An addendum to my post about the panel not being a door, because every second person who reblogged it felt like replying or tagging with “but Jack could fit!”
The last surviving Harland and Wolff built White Star Line lifeboat. This was the no 2 lifeboat from the SS Nomadic. The boat is in too fragile a condition to be put back on the ship, and currently there is a campaign to have a hut built to house it near the ship, but funds are needed to stop this important piece of history falling into the hands of a collector, house it permanently and build two replicas for the ship.
I attended a fund raising open day held by the restorers near Bangor, Northern Ireland on Saturday, we had good weather, and a good turn out.
The lifeboat sits on a cradle with the remains of it’s original keel mounted next to it, The plaques are replicas, the originals fell into the hands of collectors. Find more information on this boat on the Nomadic Preservation Society’s website.
A rendering of a First Class Cabin on A-Deck aboard Titanic.
These cabins were small but comfortable by 1912 standards, although still not quite as comfortable as the larger and more opulent first class staterooms amidships on B and C-Decks.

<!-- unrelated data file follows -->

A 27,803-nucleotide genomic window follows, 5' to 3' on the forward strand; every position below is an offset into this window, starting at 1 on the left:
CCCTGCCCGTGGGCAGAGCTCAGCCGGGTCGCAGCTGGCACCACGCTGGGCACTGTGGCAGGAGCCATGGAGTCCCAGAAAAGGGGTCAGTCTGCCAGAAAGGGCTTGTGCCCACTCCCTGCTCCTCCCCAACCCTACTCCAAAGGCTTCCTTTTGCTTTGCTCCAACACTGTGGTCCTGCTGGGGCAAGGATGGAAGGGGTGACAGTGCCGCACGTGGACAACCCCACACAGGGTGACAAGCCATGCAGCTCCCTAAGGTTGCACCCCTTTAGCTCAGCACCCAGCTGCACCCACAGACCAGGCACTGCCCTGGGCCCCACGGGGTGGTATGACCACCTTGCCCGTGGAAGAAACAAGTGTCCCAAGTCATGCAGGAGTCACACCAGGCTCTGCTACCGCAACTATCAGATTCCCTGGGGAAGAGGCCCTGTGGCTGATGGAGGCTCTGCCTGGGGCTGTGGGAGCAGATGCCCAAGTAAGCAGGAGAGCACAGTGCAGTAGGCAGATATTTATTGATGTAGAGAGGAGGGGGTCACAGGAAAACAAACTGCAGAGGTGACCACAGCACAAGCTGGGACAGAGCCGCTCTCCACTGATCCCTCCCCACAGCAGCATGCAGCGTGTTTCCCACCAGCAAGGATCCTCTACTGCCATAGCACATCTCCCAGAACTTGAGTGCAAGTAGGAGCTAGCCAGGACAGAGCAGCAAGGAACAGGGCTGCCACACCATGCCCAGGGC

These staterooms had ceiling-mounted electric fans, a must-have in a time before widespread air-conditioning (the table fan is just for show and won’t be in the game except for in four suites), so special thanks to Jeff Whitfield and Matt Clark from the Antique Fan Collectors Association for helping us get the fans right!
A colorized photo of Fredrick Fleet, the man who unfortunately will forever be best known as the person who had to say “Iceberg, right ahead!” The picture comes from this awesome album of 55 colorized historic photos. I’m kind of surprised that wound up in there, I imagine few people can recognize Fleet.
If you’d like to know more about Fleet, Titanic historian Paul Lee has a great write up about his last years and sad end on is site. If you haven’t clicked yet maybe this line will draw you in
Before Reade’s interview, there had been no mention of the delay before signalling the bridge; indeed, there is no suggestion of any gap between seeing the iceberg and ringing the bell - and for obvious good reason. If the story Fleet told was true, then he no doubt feared that he would be blamed for not being more prompt in his warning, which could have saved the ship if given in time
On my blog? I’m sorry, I’m really not sure what you’re referring to.
Wow, the Titanic had a pretty bangin’ 1st and 2nd class galley.
The third class galley? Eh, not so great.
Just a reminder that you can view the full set of these general arrangement plans of Titanic here: http://www.encyclopedia-titanica.org/titanic-deckplans/boat-deck.html
(Click and drag to move around, use the buttons below to zoom or go full screen, and click the “Profile | Boat Deck | A Deck |Etc…” buttons to go to different decks.)